He goes through a brief history of subtle body description in various systems including a turn of the century text by G.R.S. Mead who describes the Alchemical Tradition as heir to the cult of Mithra which he says the main point of which was to develop the subtle body through practices similar to Indian yoga. This may be similar to the Hebrew method given in the Sepher Yetzirah for forming the golem. He mentions three levels of subtlety of the Body of Light from gross to subtle – the spirit body, the radiant body, and the resurrection body. It is said that the radiant body allows us to experience Tiphareth, the sephira of Beauty associated with the experience of the HGA. The Mithraic and Christian/Jewish ideas of resurrection may well be based on the refinement of the subtle body. There is also a short section about Ectoplasm and various psy experiments where detection of various subtle energies was attempted. Ectoplasm is said to have the look of muslin and the feel of cobwebs.

The section on Assumption of the Godform describes as an example the suggested Golden Dawn invocation of the Egyptian God of Silence, Harpocrates, the Lord of Matter, an aspect of Horus. Harpocrates is also associated with invisibility. The Body of Light is also used in Assumption of the Godform as a way of uniting the visualized form with one’s subtle body. The author notes that there “are three fundamental techniques in Western magical-qabalistic ritual:

1. Rituals of invocation and evocation,
2. Vibration and vocalization of divine names,
3. Identification of the operator with a chosen deific form.”

The last subject covered in the book is that of death and resurrection. Some very interesting ponderings are here. It is said that the development of the Body of Light and the assumption of the Godforms can prepare one for the Assumption of the Cosmos at death. This is said to be the point of the Egyptian and Greek esoteric practices. The practice of remembering ones dreams deliberately and immediately on awaking is said to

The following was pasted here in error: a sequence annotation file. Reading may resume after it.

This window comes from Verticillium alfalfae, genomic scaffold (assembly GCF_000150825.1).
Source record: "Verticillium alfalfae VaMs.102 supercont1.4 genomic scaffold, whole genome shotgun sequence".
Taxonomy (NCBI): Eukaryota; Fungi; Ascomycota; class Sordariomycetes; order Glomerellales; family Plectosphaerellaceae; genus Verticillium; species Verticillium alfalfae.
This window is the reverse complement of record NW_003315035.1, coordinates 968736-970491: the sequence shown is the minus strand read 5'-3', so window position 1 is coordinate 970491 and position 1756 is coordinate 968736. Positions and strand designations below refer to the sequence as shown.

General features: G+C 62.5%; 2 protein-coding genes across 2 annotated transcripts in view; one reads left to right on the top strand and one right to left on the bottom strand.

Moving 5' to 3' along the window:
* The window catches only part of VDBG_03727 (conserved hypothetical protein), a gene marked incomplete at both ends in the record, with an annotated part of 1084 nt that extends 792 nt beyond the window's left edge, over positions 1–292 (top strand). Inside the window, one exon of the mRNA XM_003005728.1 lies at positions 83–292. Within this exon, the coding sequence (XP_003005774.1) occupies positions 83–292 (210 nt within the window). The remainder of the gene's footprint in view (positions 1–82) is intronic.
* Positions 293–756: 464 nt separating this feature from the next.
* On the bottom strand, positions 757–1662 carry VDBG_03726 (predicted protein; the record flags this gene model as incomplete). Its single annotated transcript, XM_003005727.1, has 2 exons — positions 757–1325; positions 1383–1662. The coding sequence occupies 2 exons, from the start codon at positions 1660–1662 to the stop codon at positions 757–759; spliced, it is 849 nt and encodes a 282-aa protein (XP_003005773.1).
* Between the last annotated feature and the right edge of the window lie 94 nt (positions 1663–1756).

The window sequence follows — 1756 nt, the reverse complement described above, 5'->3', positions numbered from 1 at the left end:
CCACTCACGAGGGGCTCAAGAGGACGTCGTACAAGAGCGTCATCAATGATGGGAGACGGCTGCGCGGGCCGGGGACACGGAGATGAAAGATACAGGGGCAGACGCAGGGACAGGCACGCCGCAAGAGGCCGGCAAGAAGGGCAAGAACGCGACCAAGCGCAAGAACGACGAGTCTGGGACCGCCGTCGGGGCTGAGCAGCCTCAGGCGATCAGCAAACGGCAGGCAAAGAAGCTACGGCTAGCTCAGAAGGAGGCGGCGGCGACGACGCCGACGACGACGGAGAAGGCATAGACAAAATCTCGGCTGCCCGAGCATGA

strengthen the ability to remember beyond death. The Alchemical tradition considers the development of consciousness through experiences in life to be the reason we live – this is echoed in one of its heirs, the Rosicrucian system – and indeed in most spiritual systems. The Alchemists speak of the Quintessence, “or the perfect balancing of the Elements, or qualities and expressions of energy and matter.” Qabala states that a polarity developed to allow spirit to enter matter in order to make life so when that polarity breaks down then death occurs. As in the Tantric systems the elements are said to dissolve into one another at death. The author describes three death scenarios according to Qabala, the Path of Air (most common) generally experienced by folk with little or no spiritual training and said to be the most comfortable path with eventual return to material life, the Path of Water – “this refers to the path taken by heroes into the Elysian Fields in classical antiquity.” Memories are said to be totally lost in this and the previous path. In this path it is said that often one returns to material life to complete unfinished business. The Path of Fire is that of a conscious death where memories can be retained and is the path of the adept or spiritual practitioner. It is here that one may survive the so-called second death, or the death of the ego, also called passing from the psychic to the archetypal realm. This is equivalent of crossing the second of the three barriers between the four worlds of the Tree of Life. Death is sometimes called the Great Initiation where one has to overcome obstacles and ordeals. The various stages of death in these esoteric systems are covered in this book. There are a great many exercises and practices in the book that one could work on for years. It is a very good overview of the whole Western Esoteric methodology.